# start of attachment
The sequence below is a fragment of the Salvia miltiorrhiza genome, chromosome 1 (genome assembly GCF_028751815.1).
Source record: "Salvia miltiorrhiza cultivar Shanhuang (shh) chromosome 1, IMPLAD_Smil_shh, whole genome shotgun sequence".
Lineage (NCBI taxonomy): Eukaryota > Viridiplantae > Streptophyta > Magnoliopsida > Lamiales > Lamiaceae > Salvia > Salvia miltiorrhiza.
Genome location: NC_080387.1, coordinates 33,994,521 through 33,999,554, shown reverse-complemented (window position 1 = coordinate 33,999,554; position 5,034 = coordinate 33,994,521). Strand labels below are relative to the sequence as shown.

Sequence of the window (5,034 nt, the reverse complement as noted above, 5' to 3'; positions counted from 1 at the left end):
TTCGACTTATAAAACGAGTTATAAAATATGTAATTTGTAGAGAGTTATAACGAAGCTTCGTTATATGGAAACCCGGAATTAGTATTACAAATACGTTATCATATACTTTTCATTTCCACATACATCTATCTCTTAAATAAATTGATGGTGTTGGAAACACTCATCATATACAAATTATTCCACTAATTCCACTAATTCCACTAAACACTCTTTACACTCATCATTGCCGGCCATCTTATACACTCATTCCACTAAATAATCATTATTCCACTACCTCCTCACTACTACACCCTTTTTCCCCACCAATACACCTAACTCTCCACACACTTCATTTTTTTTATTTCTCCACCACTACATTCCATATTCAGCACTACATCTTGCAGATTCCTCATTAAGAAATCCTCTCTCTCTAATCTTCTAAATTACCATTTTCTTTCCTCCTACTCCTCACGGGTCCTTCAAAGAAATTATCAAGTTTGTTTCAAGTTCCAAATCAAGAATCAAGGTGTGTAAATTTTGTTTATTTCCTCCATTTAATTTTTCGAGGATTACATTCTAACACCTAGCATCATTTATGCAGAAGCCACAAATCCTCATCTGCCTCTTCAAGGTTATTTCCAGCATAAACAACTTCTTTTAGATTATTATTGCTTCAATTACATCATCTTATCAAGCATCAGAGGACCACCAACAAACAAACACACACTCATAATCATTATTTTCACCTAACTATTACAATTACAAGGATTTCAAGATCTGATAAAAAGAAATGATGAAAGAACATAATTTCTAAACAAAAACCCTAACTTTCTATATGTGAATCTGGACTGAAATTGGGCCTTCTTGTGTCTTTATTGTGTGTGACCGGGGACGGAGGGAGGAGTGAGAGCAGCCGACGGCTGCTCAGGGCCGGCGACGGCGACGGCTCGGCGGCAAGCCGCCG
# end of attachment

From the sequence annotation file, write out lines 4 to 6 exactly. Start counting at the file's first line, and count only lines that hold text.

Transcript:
Genome location: NC_080387.1, coordinates 33,994,521 through 33,999,554, shown reverse-complemented (window position 1 = coordinate 33,999,554; position 5,034 = coordinate 33,994,521). Strand labels below are relative to the sequence as shown.

Sequence of the window (5,034 nt, the reverse complement as noted above, 5' to 3'; positions counted from 1 at the left end):
TTCGACTTATAAAACGAGTTATAAAATATGTAATTTGTAGAGAGTTATAACGAAGCTTCGTTATATGGAAACCCGGAATTAGTATTACAAATACGTTATCATATACTTTTCATTTCCACATACATCTATCTCTTAAATAAATTGATGGTGTTGGAAACACTCATCATATACAAATTATTCCACTAATTCCACTAATTCCACTAAACACTCTTTACACTCATCATTGCCGGCCATCTTATACACTCATTCCACTAAATAATCATTATTCCACTACCTCCTCACTACTACACCCTTTTTCCCCACCAATACACCTAACTCTCCACACACTTCATTTTTTTTATTTCTCCACCACTACATTCCATATTCAGCACTACATCTTGCAGATTCCTCATTAAGAAATCCTCTCTCTCTAATCTTCTAAATTACCATTTTCTTTCCTCCTACTCCTCACGGGTCCTTCAAAGAAATTATCAAGTTTGTTTCAAGTTCCAAATCAAGAATCAAGGTGTGTAAATTTTGTTTATTTCCTCCATTTAATTTTTCGAGGATTACATTCTAACACCTAGCATCATTTATGCAGAAGCCACAAATCCTCATCTGCCTCTTCAAGGTTATTTCCAGCATAAACAACTTCTTTTAGATTATTATTGCTTCAATTACATCATCTTATCAAGCATCAGAGGACCACCAACAAACAAACACACACTCATAATCATTATTTTCACCTAACTATTACAATTACAAGGATTTCAAGATCTGATAAAAAGAAATGATGAAAGAACATAATTTCTAAACAAAAACCCTAACTTTCTATATGTGAATCTGGACTGAAATTGGGCCTTCTTGTGTCTTTATTGTGTGTGACCGGGGACGGAGGGAGGAGTGAGAGCAGCCGACGGCTGCTCAGGGCCGGCGACGGCGACGGCTCGGCGGCAAGCCGCCG